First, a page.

1991 - This chair goes round and round
In the next years there where often plans to release The Black Album. In 1991 it was suggested to be released as extra disc together with a greatest hits compilation as a means to compensate for badly selling Graffiti Bridge album. The idea was to sell older songs instead of over saturation of the market. Maybe that was the reason to abandon this altogether and shelve the record again.
1994 - Manage rock stars
November 22, 1994, The Black Album is officially released to the world but for a limited time. For many people it’s release came out of the blue. No one knew that a month before, on 25th of October, Warner was negotiating a $4 million deal with Prince about the release of three albums. Which were The Black Album, The Gold Experience and a soundtrack for a yet to be determined Warner Brothers film. The deal fell through but the release of The Black Album was saved by a $1 million check that went into Prince’s direction.
At it’s release Prince stated that he spiritually was against the
album. Some fans were pleased that the album was released but also didn’t
understand the contradiction between his spiritual remark and the fact
of the fat cheque. They felt that Prince could have blocked the release
if he really wanted to. It became very clear that Prince’s wanted
to get rid of the Warner’s contract that held him back. With this
release he fulfilled one album of the four that he still had to release.
Sales were much less than expected and the album dwindled fast out charts. It was to late. In 1987 it was raw, provocative and daring but seven years later looked tame and pale against the aggressive tone of the music of that day. It was just overtaken by gangsta-rap, grunge and hardcore punk.
At this moment the album is out of print.
On all records that go around these 8 songs appear in this order (4 on each side, exception being the 1987 US DJ promo where the songs are divided by 2 over 4 sides.
Official pressings / releases
Here are the known pressings that where supposed to be released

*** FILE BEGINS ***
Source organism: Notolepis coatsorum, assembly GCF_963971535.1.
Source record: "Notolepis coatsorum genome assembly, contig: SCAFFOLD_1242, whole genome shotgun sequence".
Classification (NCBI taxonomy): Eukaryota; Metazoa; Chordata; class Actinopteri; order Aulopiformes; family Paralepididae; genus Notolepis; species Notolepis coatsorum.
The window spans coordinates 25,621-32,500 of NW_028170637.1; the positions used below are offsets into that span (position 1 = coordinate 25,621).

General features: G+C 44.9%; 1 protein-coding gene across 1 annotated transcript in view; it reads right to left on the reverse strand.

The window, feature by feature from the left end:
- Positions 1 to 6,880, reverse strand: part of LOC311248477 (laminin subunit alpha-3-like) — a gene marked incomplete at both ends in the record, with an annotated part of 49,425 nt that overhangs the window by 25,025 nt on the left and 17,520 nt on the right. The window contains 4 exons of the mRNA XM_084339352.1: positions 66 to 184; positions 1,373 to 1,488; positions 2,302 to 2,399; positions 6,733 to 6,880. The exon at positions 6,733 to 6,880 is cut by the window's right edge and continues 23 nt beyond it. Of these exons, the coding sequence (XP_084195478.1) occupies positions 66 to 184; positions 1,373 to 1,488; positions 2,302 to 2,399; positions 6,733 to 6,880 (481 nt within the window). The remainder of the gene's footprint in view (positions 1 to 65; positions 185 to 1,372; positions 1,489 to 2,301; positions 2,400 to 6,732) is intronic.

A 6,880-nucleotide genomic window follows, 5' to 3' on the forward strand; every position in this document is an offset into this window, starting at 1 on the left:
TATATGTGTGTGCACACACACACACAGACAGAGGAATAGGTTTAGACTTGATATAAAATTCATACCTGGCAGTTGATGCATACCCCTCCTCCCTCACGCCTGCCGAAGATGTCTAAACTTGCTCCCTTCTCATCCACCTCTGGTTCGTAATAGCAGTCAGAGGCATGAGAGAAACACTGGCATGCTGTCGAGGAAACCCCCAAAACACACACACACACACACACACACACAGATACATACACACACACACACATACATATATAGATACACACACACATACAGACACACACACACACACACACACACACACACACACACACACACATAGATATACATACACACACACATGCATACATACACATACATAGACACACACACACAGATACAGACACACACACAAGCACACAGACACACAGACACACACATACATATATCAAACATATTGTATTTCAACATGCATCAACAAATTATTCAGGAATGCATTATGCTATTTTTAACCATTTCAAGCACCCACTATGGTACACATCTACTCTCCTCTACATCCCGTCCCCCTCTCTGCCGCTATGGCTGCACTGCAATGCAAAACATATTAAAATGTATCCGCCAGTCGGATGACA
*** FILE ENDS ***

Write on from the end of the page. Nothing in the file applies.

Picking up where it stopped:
German version (Cat: 925 677-1)
The German pressing is well known among collectors but hard and expensive to get. After cancellation rumours surfaced that a box of fifties copies made his way out of the Alsdorf record plant. The contents of the box or part of it surfaced in Belgium around mid 1988 and where offered to me and some other people for FL 150 / 3.000 BF / $75 (cross rates of 1988). At that point, as a student, I didn't have the cash to buy one and it wasn't completely clear that the album would remain in the vault. Rumours of it's imminent release where still circulating. Also the doubt/possibility of the record being a bootleg did hold me back.
The sleeve is plain black and barely holds any information. The backside shows a sticker on the right-hand top corner with the necessary catalog numbers, copyrights and info on the pressing plant. At the bottom (straight below the sticker) an indented Warner Bros. "W" can be found. The side of the sleeve shows in orange lettering: UK: WX 147 925 677. The label on the record doesn't hold any information on the artist except the titles, copyright, catalog number (all in orange) and an orange triangle with "33" of the RPM in white. There is an serial number in the dead wax : R/S Alsdorf 925677-1-A2 and R/S Alsdorf 925677-1-B plus some extra etchings.
US version (Cat: 25677-1)
In former years the consensus was that less than six US vinyls survived.
However according to Alan Leeds, who was Prince's former tour/production/paisley park manager, personal assistant and coordinator there are surely more than six. But they are not out on the collector's market. He claims that Prince had at least hundred and gave away most of them to band members, friends and other artists like Madonna, Miles Davis, Sheena Easton, Sheila E and Kim Basinger. Also many of the Paisley staff took one each. He's also thinks that the some Warner employees also managed to get one, although Warner's did go on a sort of lockdown the day it was cancelled and an executive was given the responsibility to gather whatever advance copies were floating around their offices.
According to a post in a forum from philly1247, who worked at a WEA's distribution facility, several original US non-promo copies survived. Several co-workers took some copies when they heard that the release was cancelled.
US DJ version (Cat: 25677 DJ)
For promotional club and DJ use Paisley Park / Warner Bros intended to issue the album as two 12" EP discs with two songs on each side, playable on 45 RPM. The photos are from the copy that has the first four songs. The plain white labels are from Allied Record Co. in L.A., who pressed for Warner Brothers. The hand written label stickers are dated 11/13/87 and read "1-25677 - A DJ - SH1" and "1-25677 - B SH1". The record is housed in a plain black sleeve US version (Cat: 25677-1). However the inscription in dead wax is different: B-29657 and B-29658.